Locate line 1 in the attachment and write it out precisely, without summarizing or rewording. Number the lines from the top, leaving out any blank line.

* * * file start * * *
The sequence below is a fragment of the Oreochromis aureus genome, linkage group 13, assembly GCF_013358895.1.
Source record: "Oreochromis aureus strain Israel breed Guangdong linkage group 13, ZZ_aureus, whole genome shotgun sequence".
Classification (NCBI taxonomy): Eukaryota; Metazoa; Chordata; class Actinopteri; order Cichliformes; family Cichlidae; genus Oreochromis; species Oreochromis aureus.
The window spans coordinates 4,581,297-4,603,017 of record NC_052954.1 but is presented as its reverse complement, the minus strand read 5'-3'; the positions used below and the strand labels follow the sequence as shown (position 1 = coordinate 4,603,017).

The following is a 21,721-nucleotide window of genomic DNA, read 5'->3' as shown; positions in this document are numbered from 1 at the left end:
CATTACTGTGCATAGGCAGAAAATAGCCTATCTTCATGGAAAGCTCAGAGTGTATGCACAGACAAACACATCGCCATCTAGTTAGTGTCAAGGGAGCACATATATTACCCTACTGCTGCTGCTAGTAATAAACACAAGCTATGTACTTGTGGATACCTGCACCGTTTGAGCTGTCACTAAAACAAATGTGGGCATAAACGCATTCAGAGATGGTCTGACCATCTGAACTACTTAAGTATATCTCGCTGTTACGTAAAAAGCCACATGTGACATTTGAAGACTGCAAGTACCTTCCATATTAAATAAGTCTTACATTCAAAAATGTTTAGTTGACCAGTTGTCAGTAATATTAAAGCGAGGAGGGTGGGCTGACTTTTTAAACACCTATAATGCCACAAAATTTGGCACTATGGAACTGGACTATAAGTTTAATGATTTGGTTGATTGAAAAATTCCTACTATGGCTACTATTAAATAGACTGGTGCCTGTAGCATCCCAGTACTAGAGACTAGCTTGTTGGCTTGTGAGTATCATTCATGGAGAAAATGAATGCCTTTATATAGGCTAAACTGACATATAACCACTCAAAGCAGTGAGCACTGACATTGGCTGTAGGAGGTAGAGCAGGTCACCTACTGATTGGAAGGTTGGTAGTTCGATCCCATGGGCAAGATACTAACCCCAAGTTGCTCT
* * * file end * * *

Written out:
The sequence below is a fragment of the Oreochromis aureus genome, linkage group 13, assembly GCF_013358895.1.